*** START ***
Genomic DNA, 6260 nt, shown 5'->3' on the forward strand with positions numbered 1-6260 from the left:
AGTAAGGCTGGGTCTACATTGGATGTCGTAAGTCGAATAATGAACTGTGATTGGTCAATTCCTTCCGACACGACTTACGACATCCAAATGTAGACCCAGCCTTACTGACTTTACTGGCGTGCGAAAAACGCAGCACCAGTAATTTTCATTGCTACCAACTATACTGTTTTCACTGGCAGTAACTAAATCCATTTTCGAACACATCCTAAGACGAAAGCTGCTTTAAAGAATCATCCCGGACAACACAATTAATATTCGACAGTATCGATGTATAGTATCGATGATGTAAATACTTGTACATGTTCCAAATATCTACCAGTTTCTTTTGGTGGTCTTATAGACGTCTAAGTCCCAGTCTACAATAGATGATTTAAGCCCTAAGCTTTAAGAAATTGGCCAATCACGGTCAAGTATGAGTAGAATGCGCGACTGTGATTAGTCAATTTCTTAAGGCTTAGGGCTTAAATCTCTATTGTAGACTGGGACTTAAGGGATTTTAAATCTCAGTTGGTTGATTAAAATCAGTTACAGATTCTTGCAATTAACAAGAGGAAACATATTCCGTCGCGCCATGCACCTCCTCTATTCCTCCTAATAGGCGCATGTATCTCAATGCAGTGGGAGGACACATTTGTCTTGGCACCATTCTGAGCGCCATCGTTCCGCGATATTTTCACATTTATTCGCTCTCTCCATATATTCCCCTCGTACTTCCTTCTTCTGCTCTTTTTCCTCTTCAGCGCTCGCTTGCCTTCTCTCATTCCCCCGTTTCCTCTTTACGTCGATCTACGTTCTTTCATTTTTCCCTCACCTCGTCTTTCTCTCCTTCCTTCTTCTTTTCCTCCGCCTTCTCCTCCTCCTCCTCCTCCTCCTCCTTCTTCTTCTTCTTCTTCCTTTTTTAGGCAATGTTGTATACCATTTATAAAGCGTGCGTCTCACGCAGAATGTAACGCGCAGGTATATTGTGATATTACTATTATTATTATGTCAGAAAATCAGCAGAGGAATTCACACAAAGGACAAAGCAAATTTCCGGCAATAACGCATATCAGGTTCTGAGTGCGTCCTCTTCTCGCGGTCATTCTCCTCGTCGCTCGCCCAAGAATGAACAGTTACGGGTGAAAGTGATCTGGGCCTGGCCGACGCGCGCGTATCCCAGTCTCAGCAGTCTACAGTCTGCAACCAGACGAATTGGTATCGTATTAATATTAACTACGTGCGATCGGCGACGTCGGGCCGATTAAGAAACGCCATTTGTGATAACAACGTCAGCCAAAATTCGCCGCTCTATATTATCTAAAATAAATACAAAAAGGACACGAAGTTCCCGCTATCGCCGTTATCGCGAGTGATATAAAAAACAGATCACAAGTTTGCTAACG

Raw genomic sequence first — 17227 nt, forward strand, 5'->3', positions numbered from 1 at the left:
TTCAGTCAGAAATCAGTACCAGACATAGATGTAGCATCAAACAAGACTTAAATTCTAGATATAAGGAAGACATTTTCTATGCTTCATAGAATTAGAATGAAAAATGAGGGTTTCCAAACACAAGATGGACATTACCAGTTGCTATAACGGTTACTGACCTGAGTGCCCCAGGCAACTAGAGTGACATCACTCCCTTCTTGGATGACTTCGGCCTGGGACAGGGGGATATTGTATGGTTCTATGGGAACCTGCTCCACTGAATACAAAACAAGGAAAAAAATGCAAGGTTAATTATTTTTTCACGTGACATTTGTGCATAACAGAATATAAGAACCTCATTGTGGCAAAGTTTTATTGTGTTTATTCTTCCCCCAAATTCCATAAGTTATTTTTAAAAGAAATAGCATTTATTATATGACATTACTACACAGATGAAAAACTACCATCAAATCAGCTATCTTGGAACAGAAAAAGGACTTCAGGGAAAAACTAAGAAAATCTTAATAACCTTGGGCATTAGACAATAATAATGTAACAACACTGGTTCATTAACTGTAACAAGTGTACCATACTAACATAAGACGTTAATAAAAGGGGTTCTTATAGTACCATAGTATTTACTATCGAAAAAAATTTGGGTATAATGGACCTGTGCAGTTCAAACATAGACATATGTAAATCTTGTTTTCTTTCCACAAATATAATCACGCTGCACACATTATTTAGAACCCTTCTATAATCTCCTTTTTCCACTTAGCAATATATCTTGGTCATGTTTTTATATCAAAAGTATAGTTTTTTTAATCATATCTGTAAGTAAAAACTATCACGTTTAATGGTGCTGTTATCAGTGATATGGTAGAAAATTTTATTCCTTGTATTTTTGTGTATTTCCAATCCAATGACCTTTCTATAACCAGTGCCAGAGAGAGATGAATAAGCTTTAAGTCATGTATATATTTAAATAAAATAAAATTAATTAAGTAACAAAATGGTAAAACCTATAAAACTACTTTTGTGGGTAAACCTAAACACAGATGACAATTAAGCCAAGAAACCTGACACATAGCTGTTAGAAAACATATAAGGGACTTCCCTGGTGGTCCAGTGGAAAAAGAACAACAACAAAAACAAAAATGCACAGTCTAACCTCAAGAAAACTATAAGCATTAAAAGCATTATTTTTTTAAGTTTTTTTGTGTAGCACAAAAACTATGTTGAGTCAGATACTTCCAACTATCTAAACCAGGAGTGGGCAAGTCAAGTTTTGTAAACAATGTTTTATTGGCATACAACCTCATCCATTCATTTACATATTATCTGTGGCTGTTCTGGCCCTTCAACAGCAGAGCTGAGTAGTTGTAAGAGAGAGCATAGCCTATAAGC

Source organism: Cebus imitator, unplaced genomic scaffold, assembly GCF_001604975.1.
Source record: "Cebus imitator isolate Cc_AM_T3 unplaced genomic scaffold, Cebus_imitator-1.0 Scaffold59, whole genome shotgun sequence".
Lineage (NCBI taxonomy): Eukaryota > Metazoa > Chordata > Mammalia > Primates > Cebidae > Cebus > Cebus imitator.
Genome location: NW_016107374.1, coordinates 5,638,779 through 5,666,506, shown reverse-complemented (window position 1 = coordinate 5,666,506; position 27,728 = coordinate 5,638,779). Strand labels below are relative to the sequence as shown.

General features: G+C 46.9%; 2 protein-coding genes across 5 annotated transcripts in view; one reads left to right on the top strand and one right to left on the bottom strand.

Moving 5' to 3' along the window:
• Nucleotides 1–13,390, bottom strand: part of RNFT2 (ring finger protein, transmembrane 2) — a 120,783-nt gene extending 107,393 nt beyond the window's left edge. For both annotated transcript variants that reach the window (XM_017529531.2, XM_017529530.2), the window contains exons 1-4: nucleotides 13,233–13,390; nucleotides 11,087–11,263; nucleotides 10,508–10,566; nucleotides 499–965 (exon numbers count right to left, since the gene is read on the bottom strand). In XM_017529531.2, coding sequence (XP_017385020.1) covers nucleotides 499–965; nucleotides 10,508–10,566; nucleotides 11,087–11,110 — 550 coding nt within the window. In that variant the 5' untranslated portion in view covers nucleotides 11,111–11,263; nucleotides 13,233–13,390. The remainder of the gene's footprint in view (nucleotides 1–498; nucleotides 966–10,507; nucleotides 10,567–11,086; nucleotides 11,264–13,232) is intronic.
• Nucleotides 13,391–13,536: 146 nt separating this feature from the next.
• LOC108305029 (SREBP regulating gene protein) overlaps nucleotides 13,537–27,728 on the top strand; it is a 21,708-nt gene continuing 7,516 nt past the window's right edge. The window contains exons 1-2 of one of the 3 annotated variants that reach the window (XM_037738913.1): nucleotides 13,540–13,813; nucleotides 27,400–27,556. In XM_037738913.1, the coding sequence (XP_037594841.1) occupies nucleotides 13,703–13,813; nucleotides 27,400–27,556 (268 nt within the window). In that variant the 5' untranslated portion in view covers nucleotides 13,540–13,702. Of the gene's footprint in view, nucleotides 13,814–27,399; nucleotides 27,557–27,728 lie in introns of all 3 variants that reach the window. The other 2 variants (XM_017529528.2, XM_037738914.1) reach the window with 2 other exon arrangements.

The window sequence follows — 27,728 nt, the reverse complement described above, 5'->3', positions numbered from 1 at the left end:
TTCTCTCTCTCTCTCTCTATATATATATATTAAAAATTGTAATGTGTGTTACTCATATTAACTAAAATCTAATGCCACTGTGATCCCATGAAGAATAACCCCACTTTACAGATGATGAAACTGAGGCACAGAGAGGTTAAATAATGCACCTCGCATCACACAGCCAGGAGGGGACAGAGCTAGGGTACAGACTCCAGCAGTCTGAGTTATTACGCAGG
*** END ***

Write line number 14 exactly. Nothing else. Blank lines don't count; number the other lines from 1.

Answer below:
The window sequence follows — 27,728 nt, the reverse complement described above, 5'->3', positions numbered from 1 at the left end: